In a wide-ranging interview conducted in his office at Columbia University in New York, where he is the Edward Said Professor of Arab Studies, Khalidi also dismissed Israel’s existential fears of Iran as “fantasy” and said that the leaders of Egypt’s Muslim Brotherhood are “pragmatic” and would not abrogate Egypt’s peace agreement with Israel.

On the other hand, Khalidi expressed grave concern about the extremist Salafi party’s performance in the Egyptian parliamentary elections, which “shocked” him, and suggested that its success may be connected to Saudi funding. “There are several scores of Saudi princes who have personal budgets as large as medium-sized states. So there are 20 or 30 Saudi ‘foreign policies,'” he said.

At the same time, Khalidi believes that Islamist parties will have a hard time maintaining their current popularity in the Arab world, a development that already be seen in what he described as the Gaza public’s growing disenchantment with Hamas. “It’s perfectly fine to come in with a slogan that ‘Islam is the solution’, but try to solve a housing crisis, or infrastructure, or unemployment, with ‘Islam is the solution’, he said.

“This is a process that’s going to fall through – if it’s not short-circuited by hysterical people from the outside,” he added.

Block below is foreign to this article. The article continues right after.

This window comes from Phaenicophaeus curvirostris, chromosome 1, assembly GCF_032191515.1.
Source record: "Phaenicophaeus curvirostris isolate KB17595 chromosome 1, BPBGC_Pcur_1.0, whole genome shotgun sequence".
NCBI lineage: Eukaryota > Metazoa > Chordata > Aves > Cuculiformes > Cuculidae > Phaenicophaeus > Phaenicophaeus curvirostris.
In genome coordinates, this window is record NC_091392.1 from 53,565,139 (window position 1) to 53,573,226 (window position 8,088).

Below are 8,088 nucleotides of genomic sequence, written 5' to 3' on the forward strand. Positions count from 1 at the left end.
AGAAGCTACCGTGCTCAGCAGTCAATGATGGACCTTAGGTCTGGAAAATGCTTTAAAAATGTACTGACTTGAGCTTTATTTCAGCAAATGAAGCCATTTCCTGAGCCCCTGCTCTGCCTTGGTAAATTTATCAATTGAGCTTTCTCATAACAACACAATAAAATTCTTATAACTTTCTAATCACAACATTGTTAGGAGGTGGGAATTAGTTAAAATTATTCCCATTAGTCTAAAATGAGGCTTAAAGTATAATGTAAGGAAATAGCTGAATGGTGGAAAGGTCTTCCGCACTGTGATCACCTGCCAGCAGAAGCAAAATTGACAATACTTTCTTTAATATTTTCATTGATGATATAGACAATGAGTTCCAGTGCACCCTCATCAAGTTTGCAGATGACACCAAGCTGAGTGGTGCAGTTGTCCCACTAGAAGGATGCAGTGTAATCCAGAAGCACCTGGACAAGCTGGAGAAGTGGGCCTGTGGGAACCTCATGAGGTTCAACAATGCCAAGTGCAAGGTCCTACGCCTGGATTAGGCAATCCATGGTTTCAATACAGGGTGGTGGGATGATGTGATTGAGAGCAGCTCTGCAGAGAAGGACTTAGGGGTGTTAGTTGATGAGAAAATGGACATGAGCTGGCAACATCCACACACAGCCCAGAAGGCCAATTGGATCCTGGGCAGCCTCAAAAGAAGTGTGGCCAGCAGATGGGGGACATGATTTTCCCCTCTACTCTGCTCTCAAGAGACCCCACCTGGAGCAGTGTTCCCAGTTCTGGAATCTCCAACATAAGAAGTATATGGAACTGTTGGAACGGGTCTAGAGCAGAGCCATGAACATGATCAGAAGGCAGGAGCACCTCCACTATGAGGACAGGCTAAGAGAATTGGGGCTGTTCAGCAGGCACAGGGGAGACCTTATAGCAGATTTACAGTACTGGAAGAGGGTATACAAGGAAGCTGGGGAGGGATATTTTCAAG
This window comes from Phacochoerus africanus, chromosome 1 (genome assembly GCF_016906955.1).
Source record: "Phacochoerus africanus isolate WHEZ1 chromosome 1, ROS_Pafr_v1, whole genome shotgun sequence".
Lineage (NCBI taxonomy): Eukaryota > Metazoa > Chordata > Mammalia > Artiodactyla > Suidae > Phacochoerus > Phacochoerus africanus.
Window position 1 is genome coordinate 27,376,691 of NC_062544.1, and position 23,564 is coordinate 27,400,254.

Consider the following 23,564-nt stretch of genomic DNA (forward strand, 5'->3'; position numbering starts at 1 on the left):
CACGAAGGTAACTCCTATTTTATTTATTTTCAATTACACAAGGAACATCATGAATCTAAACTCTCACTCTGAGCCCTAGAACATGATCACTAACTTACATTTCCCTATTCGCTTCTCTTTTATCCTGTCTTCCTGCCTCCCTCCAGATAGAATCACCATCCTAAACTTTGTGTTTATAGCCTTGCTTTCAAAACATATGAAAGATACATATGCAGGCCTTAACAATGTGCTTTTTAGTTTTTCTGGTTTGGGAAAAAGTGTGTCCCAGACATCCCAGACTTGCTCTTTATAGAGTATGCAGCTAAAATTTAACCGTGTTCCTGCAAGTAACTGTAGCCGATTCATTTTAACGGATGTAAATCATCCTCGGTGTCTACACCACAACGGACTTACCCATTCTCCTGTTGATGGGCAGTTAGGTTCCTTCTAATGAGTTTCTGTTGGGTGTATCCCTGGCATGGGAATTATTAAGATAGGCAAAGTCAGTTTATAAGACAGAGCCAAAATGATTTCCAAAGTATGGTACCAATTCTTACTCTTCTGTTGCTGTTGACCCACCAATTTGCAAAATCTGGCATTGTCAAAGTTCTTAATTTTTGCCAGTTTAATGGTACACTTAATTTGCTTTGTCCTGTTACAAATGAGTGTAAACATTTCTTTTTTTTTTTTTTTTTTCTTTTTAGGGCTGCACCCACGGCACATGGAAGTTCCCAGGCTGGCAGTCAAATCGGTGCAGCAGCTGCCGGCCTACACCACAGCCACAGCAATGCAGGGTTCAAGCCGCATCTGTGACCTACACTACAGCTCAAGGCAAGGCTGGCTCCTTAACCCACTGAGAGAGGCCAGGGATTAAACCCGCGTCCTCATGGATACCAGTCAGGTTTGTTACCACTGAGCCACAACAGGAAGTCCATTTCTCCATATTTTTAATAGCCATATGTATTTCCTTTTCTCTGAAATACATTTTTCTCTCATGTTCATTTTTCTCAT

On Iran, Khalidi believes that “Ahmadinejad is a technician who has no real role in security or foreign policy or where the military is concerned. You try to convince Americans of that – as far as they are concerned, he’s Hitler’s little brother.”

He said that Israeli leaders are “cynically and irresponsibly” drumming up fears of Iran in order to “maintain Israel’s dominance over the region” and that Jerusalem must change its attitude towards Teheran “which means layers of hysteria, and lies and exaggeration and propaganda are going to have to be peeled back.”

“The idea that Israel is under any existential danger is fantasy. The idea that the Iranians would incinerate a 3,000-4,000 year old civilization for some apocalyptic reason and destroy themselves as a government, as a regime, and as individuals – is irrational,” Khalidi said.

Khalidi, who lived for many years in Beirut, also warned of an outbreak of “civil war and sectarian violence” in Syria, which would be “catastrophic for the whole region”. He accused the Gulf countries of stirring the pot in Syria and of drumming up sectarian animosity.

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4 Responses to Leading Palestinian intellectual: We already have a one-state solution

  1. Three State Solution! says:

    One state solution:

    sorry! Never gona happen.

    We need 3 state solution: Israel, Westbank, Hamas!
    Israel already cleaned out Gaza, now time to pull back the outposts and small settlments out of the West Bank and come behind the wall.

    Let them do whatever they want and elect whoever they want. Treat them like a sovereign nation and if they commit acts of war, return the favor with an actual war.

    Hamas and PLO WILL NEVER EVER COME TO TERMS WITH EACH OTHER. Hamas has too much ties with the dictator in the region who needs Israel as an enemy for internal problems. Therefore, Hamas should have its own country. I firmly believe sooner or late Palestinians themselves will get rid of Hamas.

  2. PB says: